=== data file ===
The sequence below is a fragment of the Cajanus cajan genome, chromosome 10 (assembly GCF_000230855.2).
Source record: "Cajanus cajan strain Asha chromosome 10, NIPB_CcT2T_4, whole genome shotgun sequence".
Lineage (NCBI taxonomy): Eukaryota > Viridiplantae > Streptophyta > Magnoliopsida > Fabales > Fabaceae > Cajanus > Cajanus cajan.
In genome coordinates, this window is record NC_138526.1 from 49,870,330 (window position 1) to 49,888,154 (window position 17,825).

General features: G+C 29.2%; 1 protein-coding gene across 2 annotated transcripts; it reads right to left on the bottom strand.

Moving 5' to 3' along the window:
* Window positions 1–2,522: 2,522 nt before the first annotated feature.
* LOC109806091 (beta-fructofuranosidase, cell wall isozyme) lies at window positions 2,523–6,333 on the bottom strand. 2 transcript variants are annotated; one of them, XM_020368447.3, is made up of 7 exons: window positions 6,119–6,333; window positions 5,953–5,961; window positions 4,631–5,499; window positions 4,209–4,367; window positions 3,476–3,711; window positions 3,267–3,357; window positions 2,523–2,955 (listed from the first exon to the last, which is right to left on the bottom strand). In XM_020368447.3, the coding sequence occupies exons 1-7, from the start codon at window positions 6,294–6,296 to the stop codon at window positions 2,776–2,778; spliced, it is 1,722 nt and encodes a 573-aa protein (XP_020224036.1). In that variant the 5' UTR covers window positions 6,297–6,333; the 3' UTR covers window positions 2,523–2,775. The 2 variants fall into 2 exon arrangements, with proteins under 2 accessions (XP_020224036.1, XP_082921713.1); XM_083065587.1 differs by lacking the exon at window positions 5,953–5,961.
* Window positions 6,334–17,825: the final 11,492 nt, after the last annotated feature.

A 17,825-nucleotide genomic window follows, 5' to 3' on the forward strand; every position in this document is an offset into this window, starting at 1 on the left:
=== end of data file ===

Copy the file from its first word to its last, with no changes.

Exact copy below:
The sequence below is a fragment of the Cajanus cajan genome, chromosome 10 (assembly GCF_000230855.2).
Source record: "Cajanus cajan strain Asha chromosome 10, NIPB_CcT2T_4, whole genome shotgun sequence".
Lineage (NCBI taxonomy): Eukaryota > Viridiplantae > Streptophyta > Magnoliopsida > Fabales > Fabaceae > Cajanus > Cajanus cajan.
In genome coordinates, this window is record NC_138526.1 from 49,870,330 (window position 1) to 49,888,154 (window position 17,825).

General features: G+C 29.2%; 1 protein-coding gene across 2 annotated transcripts; it reads right to left on the bottom strand.

Moving 5' to 3' along the window:
* Window positions 1–2,522: 2,522 nt before the first annotated feature.
* LOC109806091 (beta-fructofuranosidase, cell wall isozyme) lies at window positions 2,523–6,333 on the bottom strand. 2 transcript variants are annotated; one of them, XM_020368447.3, is made up of 7 exons: window positions 6,119–6,333; window positions 5,953–5,961; window positions 4,631–5,499; window positions 4,209–4,367; window positions 3,476–3,711; window positions 3,267–3,357; window positions 2,523–2,955 (listed from the first exon to the last, which is right to left on the bottom strand). In XM_020368447.3, the coding sequence occupies exons 1-7, from the start codon at window positions 6,294–6,296 to the stop codon at window positions 2,776–2,778; spliced, it is 1,722 nt and encodes a 573-aa protein (XP_020224036.1). In that variant the 5' UTR covers window positions 6,297–6,333; the 3' UTR covers window positions 2,523–2,775. The 2 variants fall into 2 exon arrangements, with proteins under 2 accessions (XP_020224036.1, XP_082921713.1); XM_083065587.1 differs by lacking the exon at window positions 5,953–5,961.
* Window positions 6,334–17,825: the final 11,492 nt, after the last annotated feature.

A 17,825-nucleotide genomic window follows, 5' to 3' on the forward strand; every position in this document is an offset into this window, starting at 1 on the left: